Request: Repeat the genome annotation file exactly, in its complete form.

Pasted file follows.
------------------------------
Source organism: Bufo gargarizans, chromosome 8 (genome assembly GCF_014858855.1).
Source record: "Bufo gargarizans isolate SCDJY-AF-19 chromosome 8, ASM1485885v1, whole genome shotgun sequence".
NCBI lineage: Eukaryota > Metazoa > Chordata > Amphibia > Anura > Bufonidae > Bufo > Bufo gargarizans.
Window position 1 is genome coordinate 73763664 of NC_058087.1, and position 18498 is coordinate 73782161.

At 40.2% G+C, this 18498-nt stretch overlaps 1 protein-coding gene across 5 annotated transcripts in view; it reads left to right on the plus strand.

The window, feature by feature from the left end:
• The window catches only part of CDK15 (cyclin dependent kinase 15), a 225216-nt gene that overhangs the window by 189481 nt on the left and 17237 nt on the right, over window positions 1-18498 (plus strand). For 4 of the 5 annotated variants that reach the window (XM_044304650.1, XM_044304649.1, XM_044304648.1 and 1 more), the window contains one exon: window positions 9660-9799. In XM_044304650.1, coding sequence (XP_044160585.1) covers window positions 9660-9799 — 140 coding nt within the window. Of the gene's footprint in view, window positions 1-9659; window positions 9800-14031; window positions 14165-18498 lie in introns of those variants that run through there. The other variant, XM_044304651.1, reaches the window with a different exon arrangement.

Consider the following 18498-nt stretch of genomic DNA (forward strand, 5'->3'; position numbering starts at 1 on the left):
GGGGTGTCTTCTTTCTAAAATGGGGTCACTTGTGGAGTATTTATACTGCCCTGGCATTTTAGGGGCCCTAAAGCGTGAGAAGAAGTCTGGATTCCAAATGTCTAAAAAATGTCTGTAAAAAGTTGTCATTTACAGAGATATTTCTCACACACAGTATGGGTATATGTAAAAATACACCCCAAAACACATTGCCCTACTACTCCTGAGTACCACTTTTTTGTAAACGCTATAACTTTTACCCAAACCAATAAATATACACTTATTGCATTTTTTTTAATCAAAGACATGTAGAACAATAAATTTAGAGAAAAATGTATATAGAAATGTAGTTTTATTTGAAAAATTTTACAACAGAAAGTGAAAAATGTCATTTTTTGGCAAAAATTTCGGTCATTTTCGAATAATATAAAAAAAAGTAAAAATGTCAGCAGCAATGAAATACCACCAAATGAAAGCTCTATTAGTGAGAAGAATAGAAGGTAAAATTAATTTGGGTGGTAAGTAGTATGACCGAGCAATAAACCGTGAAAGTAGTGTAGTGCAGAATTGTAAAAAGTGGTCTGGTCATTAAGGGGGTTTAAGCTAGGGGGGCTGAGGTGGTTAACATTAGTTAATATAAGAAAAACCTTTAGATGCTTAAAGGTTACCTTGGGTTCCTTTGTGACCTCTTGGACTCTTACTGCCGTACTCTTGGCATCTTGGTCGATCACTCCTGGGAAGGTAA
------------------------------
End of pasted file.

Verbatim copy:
Source organism: Bufo gargarizans, chromosome 8 (genome assembly GCF_014858855.1).
Source record: "Bufo gargarizans isolate SCDJY-AF-19 chromosome 8, ASM1485885v1, whole genome shotgun sequence".
NCBI lineage: Eukaryota > Metazoa > Chordata > Amphibia > Anura > Bufonidae > Bufo > Bufo gargarizans.
Window position 1 is genome coordinate 73763664 of NC_058087.1, and position 18498 is coordinate 73782161.

At 40.2% G+C, this 18498-nt stretch overlaps 1 protein-coding gene across 5 annotated transcripts in view; it reads left to right on the plus strand.

The window, feature by feature from the left end:
• The window catches only part of CDK15 (cyclin dependent kinase 15), a 225216-nt gene that overhangs the window by 189481 nt on the left and 17237 nt on the right, over window positions 1-18498 (plus strand). For 4 of the 5 annotated variants that reach the window (XM_044304650.1, XM_044304649.1, XM_044304648.1 and 1 more), the window contains one exon: window positions 9660-9799. In XM_044304650.1, coding sequence (XP_044160585.1) covers window positions 9660-9799 — 140 coding nt within the window. Of the gene's footprint in view, window positions 1-9659; window positions 9800-14031; window positions 14165-18498 lie in introns of those variants that run through there. The other variant, XM_044304651.1, reaches the window with a different exon arrangement.

Consider the following 18498-nt stretch of genomic DNA (forward strand, 5'->3'; position numbering starts at 1 on the left):
GGGGTGTCTTCTTTCTAAAATGGGGTCACTTGTGGAGTATTTATACTGCCCTGGCATTTTAGGGGCCCTAAAGCGTGAGAAGAAGTCTGGATTCCAAATGTCTAAAAAATGTCTGTAAAAAGTTGTCATTTACAGAGATATTTCTCACACACAGTATGGGTATATGTAAAAATACACCCCAAAACACATTGCCCTACTACTCCTGAGTACCACTTTTTTGTAAACGCTATAACTTTTACCCAAACCAATAAATATACACTTATTGCATTTTTTTTAATCAAAGACATGTAGAACAATAAATTTAGAGAAAAATGTATATAGAAATGTAGTTTTATTTGAAAAATTTTACAACAGAAAGTGAAAAATGTCATTTTTTGGCAAAAATTTCGGTCATTTTCGAATAATATAAAAAAAAGTAAAAATGTCAGCAGCAATGAAATACCACCAAATGAAAGCTCTATTAGTGAGAAGAATAGAAGGTAAAATTAATTTGGGTGGTAAGTAGTATGACCGAGCAATAAACCGTGAAAGTAGTGTAGTGCAGAATTGTAAAAAGTGGTCTGGTCATTAAGGGGGTTTAAGCTAGGGGGGCTGAGGTGGTTAACATTAGTTAATATAAGAAAAACCTTTAGATGCTTAAAGGTTACCTTGGGTTCCTTTGTGACCTCTTGGACTCTTACTGCCGTACTCTTGGCATCTTGGTCGATCACTCCTGGGAAGGTAA